1978: The Last Waltz, director Martin Scorsese’s documentary on The Band’s last concert, premiered in New York City. Filmed on Thanksgiving Day at San Francisco’s Winterland Ballroom in 1976, the concert featured over a dozen special guests, including Neil Young, Eric Clapton, Joni Mitchell, Ringo Starr, Bob Dylan, Van Morrison, Neil Diamond, the Staple Singers, Dr. John, and more.
1980: British ska band The Beat released “Mirror In The Bathroom,” the first digitally recorded single released in the UK.
1980: Los Angeles band X released their debut studio album, Los Angeles. It was produced by ex-Doors keyboardist Ray Manzarek.
1982: Paul McCartney released Tug of War, his third solo album and first after the dissolution of Wings. It was McCartney’s overall eleventh post-Beatles album, his first release since the death of former songwriting partner John Lennon, and was produced by former Beatles producer George Martin.
1983: The self-titled debut album by “Weird Al” Yankovic was released. The album, which consists of five direct parodies and seven original songs, was the first of many produced by former The McCoys guitarist Rick Derringer. The album received lukewarm reviews from critics who felt that Yankovic would be unable to overcome the stigma of a novelty record.
1984: After being filled during construction of the Merseyrail underground railway, Liverpool’s Cavern Club was re-excavated and re-opened in its original location, with a shopping center and offices above, and an authentic reconstruction of the original venue, with many of the original bricks, below ground level.
1990: Phil Collins released “Do You Remember?,” the sixth and final single from his fourth solo studio album, …But Seriously.
1994: Johnny Cash’s eighty-first album, American Recordings, was released by American Recordings after the label had changed its name from Def American. The album, which was Cash’s first without any accompanying musicians, marked the beginning of a career resurgence. Cash had been approached by producer and head of American Recordings Rick Rubin to record an album became he had felt Cash had been written off by the music industry. Once he promised Cash a high level of creative control, Cash began work on the album at his cabin in Tennessee and at Rubin’s home in Los Angeles, accompanied by only his guitar. After receiving widespread critical acclaim for the project, five more albums by Cash were released by on the American Recordings label.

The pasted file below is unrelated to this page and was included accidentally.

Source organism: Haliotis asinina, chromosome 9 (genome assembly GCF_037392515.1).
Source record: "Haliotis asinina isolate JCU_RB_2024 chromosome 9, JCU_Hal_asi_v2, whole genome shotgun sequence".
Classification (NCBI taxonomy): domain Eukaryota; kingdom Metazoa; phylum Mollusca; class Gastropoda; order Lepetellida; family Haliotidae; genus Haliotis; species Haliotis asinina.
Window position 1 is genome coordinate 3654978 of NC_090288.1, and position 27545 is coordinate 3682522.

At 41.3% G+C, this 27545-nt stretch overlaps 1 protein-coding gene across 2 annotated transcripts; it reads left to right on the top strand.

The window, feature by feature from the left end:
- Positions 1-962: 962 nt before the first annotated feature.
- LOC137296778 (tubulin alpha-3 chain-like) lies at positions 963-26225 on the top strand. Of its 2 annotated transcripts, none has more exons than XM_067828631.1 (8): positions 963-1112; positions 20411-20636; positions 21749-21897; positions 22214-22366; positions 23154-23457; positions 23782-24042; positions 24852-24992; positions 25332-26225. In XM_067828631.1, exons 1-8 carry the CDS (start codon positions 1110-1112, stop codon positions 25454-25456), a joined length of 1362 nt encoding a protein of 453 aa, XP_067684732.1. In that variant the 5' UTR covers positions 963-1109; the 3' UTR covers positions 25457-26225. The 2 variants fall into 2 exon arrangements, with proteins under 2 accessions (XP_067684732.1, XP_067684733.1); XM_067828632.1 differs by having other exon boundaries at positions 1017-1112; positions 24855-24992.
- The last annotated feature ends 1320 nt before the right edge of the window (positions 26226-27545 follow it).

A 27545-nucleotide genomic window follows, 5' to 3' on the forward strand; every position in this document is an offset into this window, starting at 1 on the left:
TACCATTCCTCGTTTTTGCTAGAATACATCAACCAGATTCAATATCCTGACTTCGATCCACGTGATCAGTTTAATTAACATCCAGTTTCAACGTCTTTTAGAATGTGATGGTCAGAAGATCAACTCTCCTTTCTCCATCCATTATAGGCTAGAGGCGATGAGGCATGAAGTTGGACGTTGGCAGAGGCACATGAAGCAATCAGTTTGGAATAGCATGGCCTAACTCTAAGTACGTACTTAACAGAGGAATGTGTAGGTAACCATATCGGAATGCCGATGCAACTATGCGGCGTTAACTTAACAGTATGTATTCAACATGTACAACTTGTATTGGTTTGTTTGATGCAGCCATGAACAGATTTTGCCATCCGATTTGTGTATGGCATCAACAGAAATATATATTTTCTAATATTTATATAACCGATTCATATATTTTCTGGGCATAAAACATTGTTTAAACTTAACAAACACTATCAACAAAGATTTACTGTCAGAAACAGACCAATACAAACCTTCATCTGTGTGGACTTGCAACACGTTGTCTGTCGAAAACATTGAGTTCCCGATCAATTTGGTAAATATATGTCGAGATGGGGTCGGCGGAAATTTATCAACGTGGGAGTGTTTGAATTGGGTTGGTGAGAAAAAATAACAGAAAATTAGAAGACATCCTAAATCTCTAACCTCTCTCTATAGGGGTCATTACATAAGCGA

1999: British band Coldplay released their debut single, “Brothers & Sisters.” It followed the release of the band’s first EP, Safety, released a year earlier, and was later re-released as an EP.
2005: Bruce Springsteen released Devils & Dust, his thirteenth studio album and third acoustic album.
2011: Steve Earle released his fourteenth studio album, I’ll Never Get Out of This World Alive.
Ma Rainey, influential singer and early blues recording artist dubbed the “Mother of the Blues”, was born in Columbus, GA in 1886.
Johnny Shines, blues singer and guitarist who toured with Robert Johnson, Big Walter Horton, Willie Dixon, Robert Lockwood, Jr., Mississippi Fred McDowell, and others, was born in Frayser, Memphis, TN in 1915.
Duane Eddy, guitarist who devised a technique of playing lead on his guitar’s bass strings to produce a low, reverberant “twangy” sound, was born in Corning, NY in 1938.
Maurice Williams, lead singer for The Zodiacs, was born in Lancaster, SC in 1938.
Georgio Moroder, singer-songwriter, DJ, record producer, and founder of Musicland Studios in Munich, was born in Urtijëi, South Tyrol, Italy in 1940.
Bobby Rydell, singer and teen idol best known for songs including “Wild One” and “Volare,” was born in Philadelphia, PA in 1942.
Gary Wright, singer, songwriter, keyboardist, composer, member of Spooky Tooth, and solo artist who helped establish the synthesizer as a leading instrument in rock and pop music, was born in Cresskill, NJ in 1943.
Tony Murray, bassist for the Troggs from 1969-1977 and 1979-1984, was born in Dublin, Ireland in 1943.
Mike Finnigan, touring and session musician with artists like Jimi Hendrix, Joe Cocker, Etta James, Crosby, Stills & Nash, Dave Mason, and Buddy Guy, was born in Troy, OH in 1945.
Chris Mars, drummer for The Replacements from 1979-1990 and a solo artist, was born in Minneapolis, MN in 1961.